Sergey A. Aghajanyan
The article analyses one of the most striking realities of a human – the embodiments of foolishness in the works by Hovh. Tumanyan based on cultural approach.

For the accomplishment of the study in the first part of the article (“His Greatness Foolishness”) the philosophical comments on foolishness, its peculiar features both as mentality and as reality of human behaviour are represented in general features. The article differentiates the expressions of individual and mass (crowdy) foolishness and involuntary and conscious (conformity) ones. As a result of all these, the characteristics of foolishness as a type of mind below the average level of coexistence and the peculiarities of fool’s behaviour are specified.

In the second part (“Stupidity as Boomerang”) the stories and tales by Hovh. Tumanyan presenting the individual foolishness are analysed. In the expression of this version of the phenomenon of foolishness Hovh. Tumanyan with amazingly anthropological preciseness presented the following realities: the fool doesn’t know that he is fool, the fool is unable to absorb even the least experimental coexisting knowledge, individual smart ones always win individual fools, the fool is characterised by insurmountable foolishness due to which he is unable of reflection, rationalises his mistake, blames the others and so on.

In the third part of the article (“Foolishness as a Disaster of Coexistence”) the works of the author that reveal the mass expression of foolishness and its effects are analysed. In these works Hovh. Tumanyan emphasises some realities typical for foolishness: psychosis of chain reaction or infectious influence, replacement of imaginative-virtual and vital realities, foolishness that neglects repeated life experience and borderlines with insanity, intuitive or calculated slavery and behaviour. For these and other reasons the masses realises with determination the foolishness of even criminal coexistence.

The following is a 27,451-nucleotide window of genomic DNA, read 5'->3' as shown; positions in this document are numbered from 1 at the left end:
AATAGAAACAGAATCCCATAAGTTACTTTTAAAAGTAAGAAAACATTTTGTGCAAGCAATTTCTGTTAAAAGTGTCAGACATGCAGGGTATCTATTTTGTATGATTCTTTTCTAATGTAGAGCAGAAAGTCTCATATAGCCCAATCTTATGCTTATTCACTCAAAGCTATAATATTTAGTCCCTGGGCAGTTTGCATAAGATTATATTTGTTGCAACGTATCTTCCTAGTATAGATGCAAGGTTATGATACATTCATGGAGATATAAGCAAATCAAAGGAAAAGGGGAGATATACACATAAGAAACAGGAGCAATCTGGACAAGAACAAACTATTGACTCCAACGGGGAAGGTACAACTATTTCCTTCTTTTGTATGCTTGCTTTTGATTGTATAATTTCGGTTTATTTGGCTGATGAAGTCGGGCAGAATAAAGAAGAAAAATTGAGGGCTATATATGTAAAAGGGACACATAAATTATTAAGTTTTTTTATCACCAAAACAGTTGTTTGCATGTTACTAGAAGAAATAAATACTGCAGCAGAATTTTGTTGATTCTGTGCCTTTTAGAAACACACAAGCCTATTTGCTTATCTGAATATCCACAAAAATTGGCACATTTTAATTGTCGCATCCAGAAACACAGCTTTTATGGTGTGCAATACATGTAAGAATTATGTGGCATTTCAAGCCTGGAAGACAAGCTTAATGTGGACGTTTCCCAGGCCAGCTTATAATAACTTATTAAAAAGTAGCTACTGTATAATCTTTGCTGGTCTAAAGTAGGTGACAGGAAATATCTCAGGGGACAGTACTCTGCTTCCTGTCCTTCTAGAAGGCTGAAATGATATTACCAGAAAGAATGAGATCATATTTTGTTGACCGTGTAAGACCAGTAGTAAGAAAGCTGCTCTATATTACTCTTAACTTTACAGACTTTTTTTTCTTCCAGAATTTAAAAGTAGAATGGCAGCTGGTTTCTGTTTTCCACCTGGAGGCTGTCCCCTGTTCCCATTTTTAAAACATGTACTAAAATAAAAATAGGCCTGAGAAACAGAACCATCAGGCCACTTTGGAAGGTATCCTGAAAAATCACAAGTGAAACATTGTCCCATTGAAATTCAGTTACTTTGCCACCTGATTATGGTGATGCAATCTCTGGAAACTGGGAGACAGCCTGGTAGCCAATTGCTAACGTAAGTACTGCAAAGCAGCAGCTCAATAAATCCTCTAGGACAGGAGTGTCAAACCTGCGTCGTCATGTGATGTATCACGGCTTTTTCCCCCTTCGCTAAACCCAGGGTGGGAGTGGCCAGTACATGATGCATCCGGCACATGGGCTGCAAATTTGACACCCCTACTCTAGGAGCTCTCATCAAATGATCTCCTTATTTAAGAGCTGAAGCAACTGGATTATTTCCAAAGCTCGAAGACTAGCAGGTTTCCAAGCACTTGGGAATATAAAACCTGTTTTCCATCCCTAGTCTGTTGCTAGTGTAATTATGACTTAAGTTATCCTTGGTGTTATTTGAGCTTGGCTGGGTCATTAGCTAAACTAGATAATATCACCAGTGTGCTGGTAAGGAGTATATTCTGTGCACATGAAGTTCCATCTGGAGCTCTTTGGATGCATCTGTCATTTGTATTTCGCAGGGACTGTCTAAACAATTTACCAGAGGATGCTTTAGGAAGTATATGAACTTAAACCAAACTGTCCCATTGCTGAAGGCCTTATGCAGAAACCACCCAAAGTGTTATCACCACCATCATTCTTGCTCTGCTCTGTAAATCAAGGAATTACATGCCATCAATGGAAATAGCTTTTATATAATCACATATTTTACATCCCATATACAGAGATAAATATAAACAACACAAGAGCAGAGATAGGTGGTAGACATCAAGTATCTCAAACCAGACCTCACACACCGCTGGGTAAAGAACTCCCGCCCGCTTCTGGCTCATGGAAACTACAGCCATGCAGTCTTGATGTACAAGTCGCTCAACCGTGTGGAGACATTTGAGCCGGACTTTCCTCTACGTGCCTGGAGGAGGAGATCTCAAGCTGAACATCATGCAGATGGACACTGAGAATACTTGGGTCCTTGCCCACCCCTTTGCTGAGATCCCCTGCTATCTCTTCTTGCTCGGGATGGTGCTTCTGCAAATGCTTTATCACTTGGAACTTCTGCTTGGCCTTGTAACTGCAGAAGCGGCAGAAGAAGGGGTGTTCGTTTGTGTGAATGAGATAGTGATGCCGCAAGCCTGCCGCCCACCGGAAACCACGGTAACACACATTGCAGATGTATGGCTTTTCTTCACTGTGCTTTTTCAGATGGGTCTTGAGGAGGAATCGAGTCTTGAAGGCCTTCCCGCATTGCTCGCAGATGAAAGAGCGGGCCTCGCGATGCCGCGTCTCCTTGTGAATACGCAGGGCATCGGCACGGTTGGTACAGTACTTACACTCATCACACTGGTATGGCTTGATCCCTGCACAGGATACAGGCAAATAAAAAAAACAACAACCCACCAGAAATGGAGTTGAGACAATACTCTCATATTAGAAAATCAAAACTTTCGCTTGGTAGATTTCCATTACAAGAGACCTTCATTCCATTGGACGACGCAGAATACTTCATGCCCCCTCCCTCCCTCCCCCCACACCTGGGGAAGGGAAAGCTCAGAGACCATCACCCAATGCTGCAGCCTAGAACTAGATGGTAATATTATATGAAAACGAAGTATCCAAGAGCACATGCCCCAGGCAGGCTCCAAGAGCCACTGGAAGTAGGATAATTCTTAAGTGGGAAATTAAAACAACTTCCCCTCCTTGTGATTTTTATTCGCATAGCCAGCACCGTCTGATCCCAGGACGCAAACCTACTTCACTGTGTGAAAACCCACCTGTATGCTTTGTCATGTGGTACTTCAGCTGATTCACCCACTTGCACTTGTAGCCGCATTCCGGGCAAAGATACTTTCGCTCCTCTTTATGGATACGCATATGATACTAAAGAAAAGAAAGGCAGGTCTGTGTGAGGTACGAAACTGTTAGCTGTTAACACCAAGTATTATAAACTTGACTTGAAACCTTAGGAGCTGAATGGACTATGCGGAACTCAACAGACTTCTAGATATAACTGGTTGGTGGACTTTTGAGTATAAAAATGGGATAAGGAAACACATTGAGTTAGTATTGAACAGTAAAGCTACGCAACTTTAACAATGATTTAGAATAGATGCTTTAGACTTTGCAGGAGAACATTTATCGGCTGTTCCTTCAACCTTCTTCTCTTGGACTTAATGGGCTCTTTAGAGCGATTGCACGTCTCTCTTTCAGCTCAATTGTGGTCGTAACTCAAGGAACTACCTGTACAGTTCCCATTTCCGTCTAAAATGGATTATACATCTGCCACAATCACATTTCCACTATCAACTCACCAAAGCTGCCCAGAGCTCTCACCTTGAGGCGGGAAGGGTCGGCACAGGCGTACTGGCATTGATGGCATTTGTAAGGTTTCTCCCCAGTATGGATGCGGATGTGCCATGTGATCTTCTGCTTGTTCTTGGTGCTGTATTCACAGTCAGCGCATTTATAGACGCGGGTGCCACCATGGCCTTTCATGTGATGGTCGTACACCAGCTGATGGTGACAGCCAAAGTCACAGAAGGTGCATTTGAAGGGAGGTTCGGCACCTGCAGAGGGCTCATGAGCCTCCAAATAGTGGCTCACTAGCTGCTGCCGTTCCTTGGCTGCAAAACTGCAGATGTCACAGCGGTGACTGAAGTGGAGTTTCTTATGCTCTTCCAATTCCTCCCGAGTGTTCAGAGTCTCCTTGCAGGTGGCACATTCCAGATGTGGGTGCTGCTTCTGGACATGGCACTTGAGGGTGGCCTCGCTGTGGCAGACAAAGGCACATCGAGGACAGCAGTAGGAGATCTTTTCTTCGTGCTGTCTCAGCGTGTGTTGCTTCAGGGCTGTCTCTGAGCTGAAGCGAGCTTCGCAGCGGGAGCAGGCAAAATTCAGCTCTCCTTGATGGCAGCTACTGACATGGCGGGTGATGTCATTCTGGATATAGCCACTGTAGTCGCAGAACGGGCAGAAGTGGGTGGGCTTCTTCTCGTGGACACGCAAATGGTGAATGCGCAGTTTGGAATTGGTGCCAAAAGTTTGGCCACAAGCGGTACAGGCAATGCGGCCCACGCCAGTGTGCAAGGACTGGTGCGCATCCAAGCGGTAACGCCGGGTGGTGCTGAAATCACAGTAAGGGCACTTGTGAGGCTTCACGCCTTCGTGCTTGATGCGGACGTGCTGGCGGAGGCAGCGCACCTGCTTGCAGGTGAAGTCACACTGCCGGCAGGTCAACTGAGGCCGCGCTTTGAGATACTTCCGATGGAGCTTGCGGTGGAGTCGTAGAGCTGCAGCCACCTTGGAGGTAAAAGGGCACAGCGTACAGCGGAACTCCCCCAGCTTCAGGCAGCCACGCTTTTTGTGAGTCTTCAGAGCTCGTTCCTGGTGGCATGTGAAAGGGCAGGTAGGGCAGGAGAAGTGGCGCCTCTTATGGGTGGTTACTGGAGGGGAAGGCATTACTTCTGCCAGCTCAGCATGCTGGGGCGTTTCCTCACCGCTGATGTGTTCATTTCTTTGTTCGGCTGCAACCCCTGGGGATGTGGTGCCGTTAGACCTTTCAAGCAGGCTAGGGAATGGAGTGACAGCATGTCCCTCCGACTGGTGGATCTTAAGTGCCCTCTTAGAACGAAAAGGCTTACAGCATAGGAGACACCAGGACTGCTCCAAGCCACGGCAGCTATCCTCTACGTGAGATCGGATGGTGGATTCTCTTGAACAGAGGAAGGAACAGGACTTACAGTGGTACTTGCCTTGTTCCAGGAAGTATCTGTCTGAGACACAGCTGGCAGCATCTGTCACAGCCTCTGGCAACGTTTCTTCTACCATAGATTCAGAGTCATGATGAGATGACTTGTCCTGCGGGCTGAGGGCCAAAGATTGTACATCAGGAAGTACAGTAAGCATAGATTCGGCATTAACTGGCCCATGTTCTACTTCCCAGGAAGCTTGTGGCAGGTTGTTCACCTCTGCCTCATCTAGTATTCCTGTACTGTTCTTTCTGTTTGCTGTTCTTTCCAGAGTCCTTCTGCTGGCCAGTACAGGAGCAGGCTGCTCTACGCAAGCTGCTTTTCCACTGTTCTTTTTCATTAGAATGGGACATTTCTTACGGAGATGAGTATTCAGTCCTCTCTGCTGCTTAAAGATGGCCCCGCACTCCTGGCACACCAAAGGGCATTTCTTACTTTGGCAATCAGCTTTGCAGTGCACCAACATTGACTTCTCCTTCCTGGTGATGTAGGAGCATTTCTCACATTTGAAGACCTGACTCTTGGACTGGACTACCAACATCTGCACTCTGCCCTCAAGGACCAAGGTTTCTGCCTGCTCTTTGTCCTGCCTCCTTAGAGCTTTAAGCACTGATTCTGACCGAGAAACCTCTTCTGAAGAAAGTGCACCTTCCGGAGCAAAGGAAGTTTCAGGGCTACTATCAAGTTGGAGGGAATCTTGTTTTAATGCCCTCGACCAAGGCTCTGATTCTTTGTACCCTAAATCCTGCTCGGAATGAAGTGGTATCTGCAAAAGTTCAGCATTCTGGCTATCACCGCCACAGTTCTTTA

Through all these Hovh. Tumanyan underlines the most important precondition of expressing the foolishness. It becomes obvious both in its individual and mass versions when an individual or the coexistence tries to solve any mental problem.

All the analysed tales and stories are characterised by the high poetic level of fictional depiction typical for Tumanyan where satire stands apart. And here is seen the orientation and attitude of the author towards his presented heroes and realities: this very thing is analysed in the fourth part of the article (“The Author’s Orientation”). The careful study of foolishness in Tumanyan’s embodiments shows that by humouring, even principally rejecting the fools and foolishness the author never vaunts the ones who have that flaw which is the expression of his humanistic and philosophical essence.

The last part of the study – “Conclusions” summarises the results of the analysis.


Perspectives of Social Stratification and Reproduction of Cultural Capital Forms: Problems of the past 20 years


Aghasi Z. Tadevosyan